In four days of festivities, Harvard celebrates four decades of dedication to a great American musical form.
Backed by an all-star band, Wynton Marsalis explored the “mulatto identity of our national music” with a rollicking performance and a thoughtful lecture on America’s porous tuneful genres at Sanders Theatre Feb. 6.
Harvard’s Audio Preservation Studio, tucked away in a few rooms on Story Street, does the heavy lifting (and listening) required to make “loss-less” digital copies of archived sound artifacts in collections University-wide.
American audiences quickly embraced the Austrian composer and conductor Gustav Mahler when he moved to the United States, and to a surprising degree, lecturer Federico Cortese told an Ed Portal audience.
Legendary tenor and opera director Plácido Domingo will be celebrated in a conversation called “Giving Voice” on April 14 at Sanders Theatre.
Legendary tenor and opera director Plácido Domingo was masterful in a charming conversation called “Giving Voice” at Sanders Theatre.
Professor Alex Rehding talks about his research for a book on Beethoven’s Ninth Symphony.
Harvard Choruses will join a performance of Grammy-winning composer Craig Hella Johnson’s “Considering Matthew Shepard” Feb. 5 at Symphony Hall.
Radcliffe Fellow and Boston Globe critic Jeremy Eichler is working on two books examining music and memory against the backdrop of World War II.
In Carpenter Center discussion, musicians Amanda Palmer and Damon Krukowski talk about what's been lost in the transition from analog to digital recording.
More than 100 people attended a free performance by 10 hip-hop and soul artists, featuring a full rendition of Warren Center Fellow Tef Poe’s latest album, “Black Julian.”
Paul Oliver, probably the world's foremost scholar of the blues, first heard African-American vernacular music during World War II when a friend brought him to listen to black servicemen stationed in England singing work songs they had brought with them from the fields and lumber camps of the Deep South. Oliver was enthralled by the rhythm and drive of the music and the spontaneous interweaving of harmonies, and wanted to hear more. His fascination led him on a 60-year quest that has included numerous field trips through the American South interviewing, recording, and photographing blues musicians.
Radcliffe Fellow Godfried Toussaint taps computer science in a search for the evolutionary development of world music’s basic rhythms.
A two-day conference explores the global reach of hip-hop and examines how teachers can use it in the classroom to convey important lessons about art, culture, language, and society.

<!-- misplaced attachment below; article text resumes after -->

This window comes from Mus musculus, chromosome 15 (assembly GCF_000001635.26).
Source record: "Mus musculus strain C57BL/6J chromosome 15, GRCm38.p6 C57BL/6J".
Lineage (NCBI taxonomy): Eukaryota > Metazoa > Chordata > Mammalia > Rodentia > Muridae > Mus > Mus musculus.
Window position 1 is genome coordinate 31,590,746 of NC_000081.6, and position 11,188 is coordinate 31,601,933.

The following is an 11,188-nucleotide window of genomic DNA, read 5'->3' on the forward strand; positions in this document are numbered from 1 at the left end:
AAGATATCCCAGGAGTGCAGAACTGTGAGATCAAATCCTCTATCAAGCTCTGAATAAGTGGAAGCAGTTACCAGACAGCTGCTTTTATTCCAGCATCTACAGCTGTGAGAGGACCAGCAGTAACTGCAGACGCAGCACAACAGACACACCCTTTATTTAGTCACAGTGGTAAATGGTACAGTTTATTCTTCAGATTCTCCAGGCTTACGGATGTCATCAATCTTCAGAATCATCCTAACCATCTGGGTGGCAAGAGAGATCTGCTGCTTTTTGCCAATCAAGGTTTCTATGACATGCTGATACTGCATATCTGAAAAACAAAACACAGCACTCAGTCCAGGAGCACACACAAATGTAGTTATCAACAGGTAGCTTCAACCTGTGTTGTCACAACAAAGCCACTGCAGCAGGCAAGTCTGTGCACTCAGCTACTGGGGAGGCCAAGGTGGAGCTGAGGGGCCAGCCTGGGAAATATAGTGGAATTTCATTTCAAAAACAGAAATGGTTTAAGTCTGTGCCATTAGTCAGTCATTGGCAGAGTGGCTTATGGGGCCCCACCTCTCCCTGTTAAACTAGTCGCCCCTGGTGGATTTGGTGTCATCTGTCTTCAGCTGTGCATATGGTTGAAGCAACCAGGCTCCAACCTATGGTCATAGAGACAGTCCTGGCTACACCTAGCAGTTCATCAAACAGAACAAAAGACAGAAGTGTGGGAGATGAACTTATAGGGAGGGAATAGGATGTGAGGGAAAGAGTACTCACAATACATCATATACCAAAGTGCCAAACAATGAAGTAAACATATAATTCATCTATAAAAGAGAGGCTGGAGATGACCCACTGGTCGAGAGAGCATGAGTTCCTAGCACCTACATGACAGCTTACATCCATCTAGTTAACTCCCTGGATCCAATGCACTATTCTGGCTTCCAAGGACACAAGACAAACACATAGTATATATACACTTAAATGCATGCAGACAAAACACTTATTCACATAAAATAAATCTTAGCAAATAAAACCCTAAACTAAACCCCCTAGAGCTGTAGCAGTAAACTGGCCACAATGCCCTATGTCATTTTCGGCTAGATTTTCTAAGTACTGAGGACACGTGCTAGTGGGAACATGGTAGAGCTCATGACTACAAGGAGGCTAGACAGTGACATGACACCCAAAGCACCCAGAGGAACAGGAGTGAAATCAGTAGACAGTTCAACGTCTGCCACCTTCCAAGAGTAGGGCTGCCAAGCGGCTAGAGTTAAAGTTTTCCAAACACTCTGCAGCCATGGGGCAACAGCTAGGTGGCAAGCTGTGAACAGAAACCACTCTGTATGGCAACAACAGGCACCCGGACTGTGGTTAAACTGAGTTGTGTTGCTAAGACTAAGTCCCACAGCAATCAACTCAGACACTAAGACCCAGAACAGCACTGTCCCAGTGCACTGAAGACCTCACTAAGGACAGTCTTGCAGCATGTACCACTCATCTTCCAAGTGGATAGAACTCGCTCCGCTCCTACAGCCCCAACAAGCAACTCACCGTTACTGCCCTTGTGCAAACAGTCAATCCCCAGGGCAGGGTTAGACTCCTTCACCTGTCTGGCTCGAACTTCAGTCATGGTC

The singer Psy spoke at Memorial Church about his life, his time in the United States, and the runaway success of “Gangnam Style.”
Wynton Marsalis will continue his lecture series this month, featuring the Jazz at Lincoln Center Orchestra at Sanders Theatre on Sept. 26.
Wynton Marsalis will conclude his six-lecture series at Sanders Theatre on Jan. 30. Tickets, which are free, will be available for the Harvard community on Jan. 28 and the public on Jan. 29.
Acclaimed jazz vocalist Cassandra Wilson is at Harvard this week to work with students and share her insights and experiences in music.
When Bong-Ihn Koh's mother brought home a cello piece by mistake, the young Koh got his hands on it and was hooked.
Over the next few years two new organs will take the place of the iconic C.B. Fisk organ in Appleton Chapel. The solution will help the church solve a long-standing musical dilemma.
Harvard had a role in the creation of a few of the holiday season’s most durable carols and light tunes, including the haunting English words to “O Holy Night.”
Each year, the Memorial Church offers the gift of song to the Harvard and Cambridge communities, with two moving services of carols. The Dec. 17 service is scheduled for 8 p.m.
During an afternoon demonstration and evening concert and reception, “Ancient Near East 103: Ancient Lives” students assembled, tuned, and played replicas of the world’s oldest known instruments, and sampled food based on 4,000-year-old recipes.
Radcliffe fellow, composer, and sound artist Reiko Yamada’s interactive sound installation “Reflective” invites visitors to interact with piano music composed by Harvard Professor Vijay Iyer. The music changes depending on the direction of the visitor’s steps.